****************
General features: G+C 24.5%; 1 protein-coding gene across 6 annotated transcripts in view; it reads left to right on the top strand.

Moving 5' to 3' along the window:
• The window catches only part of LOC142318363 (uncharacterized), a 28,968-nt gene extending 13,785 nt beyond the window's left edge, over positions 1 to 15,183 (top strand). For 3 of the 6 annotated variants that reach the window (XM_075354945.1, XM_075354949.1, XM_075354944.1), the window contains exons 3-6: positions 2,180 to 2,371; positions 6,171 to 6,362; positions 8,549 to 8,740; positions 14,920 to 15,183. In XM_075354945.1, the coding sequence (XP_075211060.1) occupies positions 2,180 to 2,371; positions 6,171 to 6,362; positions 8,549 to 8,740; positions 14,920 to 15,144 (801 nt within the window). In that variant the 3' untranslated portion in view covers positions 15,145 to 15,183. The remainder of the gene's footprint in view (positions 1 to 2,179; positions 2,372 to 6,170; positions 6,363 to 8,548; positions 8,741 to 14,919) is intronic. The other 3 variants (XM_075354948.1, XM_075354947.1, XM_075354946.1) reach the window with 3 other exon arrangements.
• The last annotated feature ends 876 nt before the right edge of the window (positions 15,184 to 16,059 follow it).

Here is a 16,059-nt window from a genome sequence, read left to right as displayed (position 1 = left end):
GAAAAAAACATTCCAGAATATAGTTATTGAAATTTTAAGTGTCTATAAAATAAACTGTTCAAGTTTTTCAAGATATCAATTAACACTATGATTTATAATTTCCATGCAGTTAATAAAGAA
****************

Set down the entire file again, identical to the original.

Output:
General features: G+C 24.5%; 1 protein-coding gene across 6 annotated transcripts in view; it reads left to right on the top strand.

Moving 5' to 3' along the window:
• The window catches only part of LOC142318363 (uncharacterized), a 28,968-nt gene extending 13,785 nt beyond the window's left edge, over positions 1 to 15,183 (top strand). For 3 of the 6 annotated variants that reach the window (XM_075354945.1, XM_075354949.1, XM_075354944.1), the window contains exons 3-6: positions 2,180 to 2,371; positions 6,171 to 6,362; positions 8,549 to 8,740; positions 14,920 to 15,183. In XM_075354945.1, the coding sequence (XP_075211060.1) occupies positions 2,180 to 2,371; positions 6,171 to 6,362; positions 8,549 to 8,740; positions 14,920 to 15,144 (801 nt within the window). In that variant the 3' untranslated portion in view covers positions 15,145 to 15,183. The remainder of the gene's footprint in view (positions 1 to 2,179; positions 2,372 to 6,170; positions 6,363 to 8,548; positions 8,741 to 14,919) is intronic. The other 3 variants (XM_075354948.1, XM_075354947.1, XM_075354946.1) reach the window with 3 other exon arrangements.
• The last annotated feature ends 876 nt before the right edge of the window (positions 15,184 to 16,059 follow it).

Here is a 16,059-nt window from a genome sequence, read left to right as displayed (position 1 = left end):
GAAAAAAACATTCCAGAATATAGTTATTGAAATTTTAAGTGTCTATAAAATAAACTGTTCAAGTTTTTCAAGATATCAATTAACACTATGATTTATAATTTCCATGCAGTTAATAAAGAA